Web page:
And of course, Merry Christmas!
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Old 01-01-2013, 11:33 PM   #2
dorablesings
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Hi Mag! I notice your thread is being neglected so I'll try to help you out.
First of all, I strongly recommend finding a teacher for screaming, that's one of those areas that if you don't do it correctly you can seriously mess up your voice. Make sure it's a teacher who specializes in screaming. Now for your questions.

1. I... don't know. It's not something that I've ever thought about or heard mentioned that I can recall. I would think that you wouldn't want your nose blocked though.

2. One trick I've heard about was to poke at your stomach while singing, especially during sustained notes. If your pitch changes/wobbles then you are supporting from the diaphragm.

3. Happens to all of us. It's part of how we find our own style. If style is interfering with pitch then you need to take a step back and run scales and focus on the pitch (and tone). I say scales because if you go back to the song you'll likely keep on trying to get the style out of habit, but scales are a nice stylistically neutral way of working your voice.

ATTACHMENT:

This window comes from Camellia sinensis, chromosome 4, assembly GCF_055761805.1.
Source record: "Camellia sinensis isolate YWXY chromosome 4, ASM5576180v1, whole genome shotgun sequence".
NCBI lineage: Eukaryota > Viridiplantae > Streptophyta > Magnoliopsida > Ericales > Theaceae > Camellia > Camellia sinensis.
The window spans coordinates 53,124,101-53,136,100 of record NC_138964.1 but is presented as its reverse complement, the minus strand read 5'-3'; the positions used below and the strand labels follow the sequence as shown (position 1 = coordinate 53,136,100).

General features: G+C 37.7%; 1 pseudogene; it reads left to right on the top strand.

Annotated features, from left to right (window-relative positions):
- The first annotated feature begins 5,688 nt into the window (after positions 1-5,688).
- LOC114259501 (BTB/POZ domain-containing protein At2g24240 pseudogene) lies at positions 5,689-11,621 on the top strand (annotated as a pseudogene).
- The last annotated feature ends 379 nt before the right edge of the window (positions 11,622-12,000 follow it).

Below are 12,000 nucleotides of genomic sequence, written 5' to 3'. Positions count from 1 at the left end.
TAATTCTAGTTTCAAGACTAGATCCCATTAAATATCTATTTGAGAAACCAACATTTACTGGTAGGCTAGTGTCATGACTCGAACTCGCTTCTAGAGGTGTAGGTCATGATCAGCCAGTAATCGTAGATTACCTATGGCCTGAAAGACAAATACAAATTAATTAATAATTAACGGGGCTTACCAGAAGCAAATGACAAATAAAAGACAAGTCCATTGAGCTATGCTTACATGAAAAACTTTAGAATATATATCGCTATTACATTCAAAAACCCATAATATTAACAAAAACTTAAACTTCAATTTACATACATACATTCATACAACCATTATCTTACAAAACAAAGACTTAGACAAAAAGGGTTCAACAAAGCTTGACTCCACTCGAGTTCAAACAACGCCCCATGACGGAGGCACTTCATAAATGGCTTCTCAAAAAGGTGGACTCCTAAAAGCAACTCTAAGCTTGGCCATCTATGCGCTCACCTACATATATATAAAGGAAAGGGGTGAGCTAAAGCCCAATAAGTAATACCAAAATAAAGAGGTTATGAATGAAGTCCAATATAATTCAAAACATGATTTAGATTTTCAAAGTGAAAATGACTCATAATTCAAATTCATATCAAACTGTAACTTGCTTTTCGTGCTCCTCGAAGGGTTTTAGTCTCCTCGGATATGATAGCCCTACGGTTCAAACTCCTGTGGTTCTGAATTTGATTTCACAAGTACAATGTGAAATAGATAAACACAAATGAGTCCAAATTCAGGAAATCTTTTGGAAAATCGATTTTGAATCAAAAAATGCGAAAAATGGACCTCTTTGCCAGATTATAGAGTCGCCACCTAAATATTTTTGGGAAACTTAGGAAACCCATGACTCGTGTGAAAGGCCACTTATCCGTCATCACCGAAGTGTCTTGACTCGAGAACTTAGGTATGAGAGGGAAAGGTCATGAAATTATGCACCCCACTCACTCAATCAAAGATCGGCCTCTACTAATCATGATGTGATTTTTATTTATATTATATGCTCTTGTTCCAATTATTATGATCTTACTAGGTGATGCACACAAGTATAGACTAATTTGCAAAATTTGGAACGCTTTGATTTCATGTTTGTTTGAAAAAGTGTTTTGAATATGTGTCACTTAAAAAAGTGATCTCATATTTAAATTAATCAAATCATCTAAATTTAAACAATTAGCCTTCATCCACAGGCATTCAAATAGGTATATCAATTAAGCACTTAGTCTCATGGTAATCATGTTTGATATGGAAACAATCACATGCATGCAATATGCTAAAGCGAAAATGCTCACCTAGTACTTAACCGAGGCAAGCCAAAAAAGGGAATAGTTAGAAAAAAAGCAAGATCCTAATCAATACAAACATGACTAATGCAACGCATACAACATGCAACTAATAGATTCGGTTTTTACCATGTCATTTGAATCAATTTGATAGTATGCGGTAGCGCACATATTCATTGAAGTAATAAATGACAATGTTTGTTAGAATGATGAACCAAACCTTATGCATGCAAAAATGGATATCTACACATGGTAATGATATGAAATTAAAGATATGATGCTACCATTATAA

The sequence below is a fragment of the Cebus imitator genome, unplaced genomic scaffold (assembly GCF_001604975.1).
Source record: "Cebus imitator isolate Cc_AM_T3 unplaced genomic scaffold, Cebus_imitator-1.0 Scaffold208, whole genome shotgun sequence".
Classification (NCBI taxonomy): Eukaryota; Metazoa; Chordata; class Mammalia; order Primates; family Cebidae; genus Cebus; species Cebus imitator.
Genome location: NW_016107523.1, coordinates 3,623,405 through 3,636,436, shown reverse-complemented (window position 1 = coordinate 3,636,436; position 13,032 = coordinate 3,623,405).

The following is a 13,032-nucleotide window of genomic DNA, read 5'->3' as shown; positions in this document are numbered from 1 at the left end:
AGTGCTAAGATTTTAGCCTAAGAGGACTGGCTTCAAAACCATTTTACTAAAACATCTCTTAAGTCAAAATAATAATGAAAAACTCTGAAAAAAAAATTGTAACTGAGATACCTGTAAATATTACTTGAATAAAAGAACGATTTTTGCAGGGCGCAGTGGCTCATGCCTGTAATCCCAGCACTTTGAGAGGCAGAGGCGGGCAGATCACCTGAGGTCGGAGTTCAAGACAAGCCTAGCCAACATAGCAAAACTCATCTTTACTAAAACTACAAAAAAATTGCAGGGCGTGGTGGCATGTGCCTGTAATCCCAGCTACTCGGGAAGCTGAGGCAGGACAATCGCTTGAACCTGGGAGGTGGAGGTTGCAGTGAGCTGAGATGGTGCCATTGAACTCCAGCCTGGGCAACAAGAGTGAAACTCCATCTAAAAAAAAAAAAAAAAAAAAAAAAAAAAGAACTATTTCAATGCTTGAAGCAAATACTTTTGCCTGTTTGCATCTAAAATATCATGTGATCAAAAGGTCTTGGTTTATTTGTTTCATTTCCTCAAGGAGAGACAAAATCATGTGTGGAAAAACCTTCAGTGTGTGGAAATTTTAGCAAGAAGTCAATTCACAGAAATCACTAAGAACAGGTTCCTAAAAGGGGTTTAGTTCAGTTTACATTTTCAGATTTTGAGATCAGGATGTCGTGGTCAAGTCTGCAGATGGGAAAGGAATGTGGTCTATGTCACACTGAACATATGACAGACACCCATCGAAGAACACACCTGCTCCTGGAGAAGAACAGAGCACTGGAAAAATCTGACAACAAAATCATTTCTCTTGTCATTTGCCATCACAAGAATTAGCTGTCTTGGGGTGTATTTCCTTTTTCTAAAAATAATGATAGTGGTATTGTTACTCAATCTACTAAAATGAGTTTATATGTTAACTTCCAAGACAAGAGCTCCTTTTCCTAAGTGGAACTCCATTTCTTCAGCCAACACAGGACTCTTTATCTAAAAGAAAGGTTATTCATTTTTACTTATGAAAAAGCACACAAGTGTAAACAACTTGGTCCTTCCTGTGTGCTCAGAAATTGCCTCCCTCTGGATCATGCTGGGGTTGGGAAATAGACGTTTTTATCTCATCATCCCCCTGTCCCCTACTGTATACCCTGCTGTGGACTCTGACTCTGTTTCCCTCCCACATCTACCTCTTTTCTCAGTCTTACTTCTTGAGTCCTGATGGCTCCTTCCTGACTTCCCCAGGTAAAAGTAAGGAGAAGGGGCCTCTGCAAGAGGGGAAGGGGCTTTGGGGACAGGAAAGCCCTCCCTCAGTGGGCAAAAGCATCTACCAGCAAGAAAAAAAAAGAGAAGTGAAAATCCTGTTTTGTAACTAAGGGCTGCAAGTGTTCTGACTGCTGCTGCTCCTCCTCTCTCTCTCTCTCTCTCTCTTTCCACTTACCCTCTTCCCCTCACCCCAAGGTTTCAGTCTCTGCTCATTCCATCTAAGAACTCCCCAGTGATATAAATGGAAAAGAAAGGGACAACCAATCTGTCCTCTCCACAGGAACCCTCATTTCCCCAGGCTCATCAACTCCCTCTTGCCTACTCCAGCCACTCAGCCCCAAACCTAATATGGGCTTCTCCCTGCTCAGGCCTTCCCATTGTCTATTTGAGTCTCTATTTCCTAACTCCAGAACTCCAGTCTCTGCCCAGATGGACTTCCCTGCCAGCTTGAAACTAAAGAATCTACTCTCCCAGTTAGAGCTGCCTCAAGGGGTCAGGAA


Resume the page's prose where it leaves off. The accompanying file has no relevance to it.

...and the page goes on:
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Old 01-02-2013, 12:59 AM   #3
Scowmoo
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If you head to the top of the forum, theres a sticky dedicated soley on teaching you how to scream the proper ways (which ever technique you choose). We know our stuff there, and most of the time we won't give you wrong information, unless we beleive it to be right. We usually correct ourselves though.
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Old 01-02-2013, 02:07 PM   #4
Magnivore519
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@dorablesings Thank you, that's pretty helpful. What I mean by the nose blocking thing is, I guess, trying to make it sound less nasally, as if talking like you had a stuffed nose as compared to not.

@Scowmoo I know I've looked around there, but it's not really the 'how' of screaming that I need but rather the time with it. I've been talking with a friend of mine about it, and turns out the hurdles that I'm running into are normal and happen to everyone (like me not being able to fry as well as Bullet can but turns out the 'grittiness' comes with just doing it for a long period of time, etc.) I will check there though if I'm unclear about anything, though thus far I haven't been.

My only problem with learning was that I tried to learn from the Zen of Screaming. Nothing against Melissa or anything, but the only thing I learned from those two DVDs was making the squeaky door noise mentioned on the second volume. From there I took off on my own. Not sure if there was more I was suppose to have gotten from them, but I didn't. Oh, some breathing exercises which I use, but for screaming, nothing. I just started to try to make myself sound like others, and now here I am.